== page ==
jueves, 26 de noviembre de 2009

Linda Hopkins: Rock and Roll Blues - The Early Years of "The Kid" ... plus (1951-65)

An extremely versatile singer and performer with extensive stage credentials alongside her vocal skills, Linda Hopkins has been a major artist since the early '50s. She has recorded classic, traditional, and urban blues, done R&B and soul, jazz, and show tunes, all with distinction and style. In the '50s, Hopkins recorded for several prominent independent R&B labels - including Savoy, Federal, and Atlantic - without getting a hit. She would never get a hit as a solo artist, in fact, though she did have a medium-sized charter (# 42 pop, # 21 R&B) with a 1963 duet with Jackie Wilson, 'Shake a Hand.' This compilation, however, concentrates solely on recordings she cut between 1951 and 1957 (though I have extended it to 1965), including performances with bandleader Johnny Otis, tracks done with Jerry Leiber and Mike Stoller, then rocking blues from Kansas City and New York - the latter featuring ace guitarist Mickey Baker - and rock 'n' roll sides from 1957 featuring drummer Panama Francis. Otis himself introduced Linda Hopkins to Herman Lubinsky, the owner of Savoy Record in Newark, NJ, and she was signed to Savoy, where she made her first blues recordings in 1951, 'Doggin' Blues' b/w 'Living and Loving You' and 'Warning Blues' b/w 'I'll Ask My Heart', backed by the Otis aggregation. She didn't stay long with Otis, however, and by 1953 she was recording with Leiber & Stoller for the small Forecast ('Is This Goodbye' b/w Get Off My Wagon) and Crystalette labels ('Three Time Loser' b/w 'Tears of Joy'). She did two sessions for Federal, in 1954 and 1956, resulting in three singles, produced by Ralph Bass. These included 'Come Back Baby' b/w 'I'm Going to Cry Right Out of Mind' and 'My Loving Baby' b/w 'I Can't.' Next came a stint at Atco, then still run by Herb Abramson, who produced 'Rock and Roll Blues' b/w 'Shiver and Shake,' in 1957. A long, moderately successful stay at Brunswick Records (1960-65) followed. Her first record for the label was 'I Diddie Dum Dum', recorded in 1960, a poppy, but catchy rock 'n' roll tune in the style of LaVern Baker. 'Happiness' b/w 'I Don't Know You Anymore' and 'My Mother's Eyes' b/w 'Mama's Doin' the Twist' followed in 1961 and 1962, respectively. A year later she recorded an entire LP of duets with Jackie Wilson, featuring the old Faye Adams hit. Her last releases for Brunswick were in 1964-65, including 'The Magic Song' and 'If You Walk Away.' Meanwhile, Linda had been taking acting lessons, and from the '70s onwards she concentrated more on acting, though she still made occasional recordings. She won awards for her performances in Broadway musicals in the '70s, and toured the USA and Europe with blues musical revues in the '80s, still performing and recording into the new century. I added as bonus tracks NINE of her Brunswick sides, including two duets with Jackie Wilson, 'Shake a Hand' and 'I Found Love'. http://www.rockabilly.nl, http://www.allmusic.com/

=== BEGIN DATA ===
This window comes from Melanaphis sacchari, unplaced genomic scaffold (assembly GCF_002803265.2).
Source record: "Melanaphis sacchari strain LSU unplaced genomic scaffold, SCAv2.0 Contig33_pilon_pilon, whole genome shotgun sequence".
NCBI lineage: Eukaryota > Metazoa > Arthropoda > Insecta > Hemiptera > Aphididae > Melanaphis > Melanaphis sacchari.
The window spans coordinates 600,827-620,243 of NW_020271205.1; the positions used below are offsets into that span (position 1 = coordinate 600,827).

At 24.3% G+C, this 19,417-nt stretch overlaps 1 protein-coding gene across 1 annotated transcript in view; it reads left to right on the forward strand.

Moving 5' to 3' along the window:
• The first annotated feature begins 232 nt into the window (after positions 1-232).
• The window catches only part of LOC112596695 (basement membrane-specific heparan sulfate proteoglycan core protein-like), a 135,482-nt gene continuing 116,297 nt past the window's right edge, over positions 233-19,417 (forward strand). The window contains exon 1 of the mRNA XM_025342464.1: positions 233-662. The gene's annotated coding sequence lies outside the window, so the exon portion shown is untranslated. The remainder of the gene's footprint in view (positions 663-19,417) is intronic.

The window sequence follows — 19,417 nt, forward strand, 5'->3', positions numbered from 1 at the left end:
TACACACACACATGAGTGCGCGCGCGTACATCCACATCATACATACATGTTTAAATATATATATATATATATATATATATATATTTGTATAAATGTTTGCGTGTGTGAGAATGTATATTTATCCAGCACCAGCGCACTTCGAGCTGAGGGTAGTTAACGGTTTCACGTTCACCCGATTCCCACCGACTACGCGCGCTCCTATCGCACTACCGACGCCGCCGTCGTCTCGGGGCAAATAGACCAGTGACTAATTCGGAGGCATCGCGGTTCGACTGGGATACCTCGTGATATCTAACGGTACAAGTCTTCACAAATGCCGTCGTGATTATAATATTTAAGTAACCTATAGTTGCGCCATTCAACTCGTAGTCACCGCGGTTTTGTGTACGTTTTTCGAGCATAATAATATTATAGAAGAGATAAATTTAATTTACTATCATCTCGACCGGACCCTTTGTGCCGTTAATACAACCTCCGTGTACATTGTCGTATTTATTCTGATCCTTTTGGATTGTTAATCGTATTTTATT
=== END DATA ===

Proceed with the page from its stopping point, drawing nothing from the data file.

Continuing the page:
A young Linda Hopkins "rockin' the blues" in 1956:

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